How digital age verification can transform the self-checkout | #techUKDigitalTrade
With age verification accounting for between 40 - 50% of interventions at self-checkouts, there are a number of operational challenges when it comes to checking ID.
Most people are clearly old enough to purchase age-restricted items but still need to wait for assistance to proceed with their purchase, which negatively impacts their self-checkout experience. When customers are asked to show proof of age, it can be one of the most common triggers of abuse towards retail staff. According to the BRC’s recent crime survey, retail staff face over 1,300 incidents of abuse every day. One of the most common triggers is when staff ask customers for proof of age. Retailers are already under great pressure with other issues - inflation, resourcing and the supply chain to name a few. It’s more important than ever to maximise efficiencies in this critical industry and support UK retailers.
To meet the UK Licencing Act (2003), the law currently states that a ‘responsible person’ must approve the sale of alcohol. In a busy retail setting customers need to wait for assistance from a colleague to carry out the age check. But this often results in a frustrating customer experience. But this could be about to change.
Sandboxes to support innovation
The UK leads the way in creating regulatory sandboxes to test innovative technology in live environments. Last year, the Home Office created a sandbox to test digital age verification for the sale of alcohol and Yoti was an active participant in this sandbox.
During the trial, shoppers in participating supermarkets could try two new ways to prove their age:
- Shoppers purchasing alcohol looked at a camera on the self-checkout and facial age estimation technology estimated their age. A privacy-preserving solution, it didn’t require any personal details or ID documents, and all images were instantly deleted once someone received their estimated age. If the system detected they looked younger than the set age threshold, customers were asked to use an alternative method.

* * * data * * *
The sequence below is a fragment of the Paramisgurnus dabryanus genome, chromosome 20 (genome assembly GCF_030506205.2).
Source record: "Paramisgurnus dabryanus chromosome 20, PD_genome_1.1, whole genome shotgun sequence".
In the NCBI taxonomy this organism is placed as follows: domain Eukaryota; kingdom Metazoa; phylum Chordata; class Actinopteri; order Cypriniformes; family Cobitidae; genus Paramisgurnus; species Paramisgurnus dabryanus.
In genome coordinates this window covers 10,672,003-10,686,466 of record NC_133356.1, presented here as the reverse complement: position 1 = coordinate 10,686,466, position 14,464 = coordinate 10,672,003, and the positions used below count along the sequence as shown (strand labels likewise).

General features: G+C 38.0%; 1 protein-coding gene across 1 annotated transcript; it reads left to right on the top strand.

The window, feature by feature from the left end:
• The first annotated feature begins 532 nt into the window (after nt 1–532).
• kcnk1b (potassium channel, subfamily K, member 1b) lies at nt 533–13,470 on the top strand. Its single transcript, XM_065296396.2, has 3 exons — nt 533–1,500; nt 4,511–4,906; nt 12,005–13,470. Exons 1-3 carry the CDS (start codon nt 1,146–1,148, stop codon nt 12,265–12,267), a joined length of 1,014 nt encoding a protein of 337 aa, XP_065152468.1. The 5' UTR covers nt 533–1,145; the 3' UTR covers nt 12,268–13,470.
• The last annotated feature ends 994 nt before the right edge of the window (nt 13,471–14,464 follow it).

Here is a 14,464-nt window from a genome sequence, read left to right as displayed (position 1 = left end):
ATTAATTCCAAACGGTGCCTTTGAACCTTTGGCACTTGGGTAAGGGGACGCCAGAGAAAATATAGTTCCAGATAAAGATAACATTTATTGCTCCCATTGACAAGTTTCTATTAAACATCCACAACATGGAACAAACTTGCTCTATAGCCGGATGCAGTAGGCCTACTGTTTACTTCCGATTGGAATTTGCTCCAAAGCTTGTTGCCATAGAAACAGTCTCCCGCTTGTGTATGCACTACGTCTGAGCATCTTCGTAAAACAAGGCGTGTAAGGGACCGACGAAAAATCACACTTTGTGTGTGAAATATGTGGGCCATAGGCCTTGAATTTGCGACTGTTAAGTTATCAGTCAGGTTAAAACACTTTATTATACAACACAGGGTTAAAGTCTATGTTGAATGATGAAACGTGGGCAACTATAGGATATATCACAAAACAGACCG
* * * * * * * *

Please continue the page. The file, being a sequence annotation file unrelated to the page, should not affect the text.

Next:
- With the Digital ID app, shoppers could use the Yoti or Post Office EasyID app to scan a QR code on the checkout screen and share a verified age attribute.
Shoppers could still ask a member of staff to approve their purchase and, if required, check their ID.
The outcomes of the sandbox have been overwhelmingly positive. Customers liked the new self-checkout experience, with 70% of people saying they would use it to prove their age when buying age-restricted goods at a self-checkout. With up to 40% of the age checks handled by the technology, retail staff had more time to focus on other tasks. The technology gave shoppers a private and inclusive way to prove their age, which was particularly impactful for those who don’t own or have access to an ID document.
But there is still a long way to go.
Outdated Mandatory Licencing Conditions
The technology is currently blocked by outdated Mandatory Licencing Conditions in the UK, meaning a ‘responsible person’ still needs to approve the sale of alcohol. It’s a shame when outdated regulation stops innovation from flourishing. Digital age verification has been tried and tested in live environments with positive results. When there is strong evidence to support the technology, there needs to be a more scientifically rigorous regulatory approach when it comes to assessing current regulations.
Retailers around the world are also exploring how they could benefit from these new technologies, with many inspired by the recent Home Office sandbox. The UK tech industry has the potential to lead the charge and pave the way with new, innovative age verification - but they must be supported by updated regulations.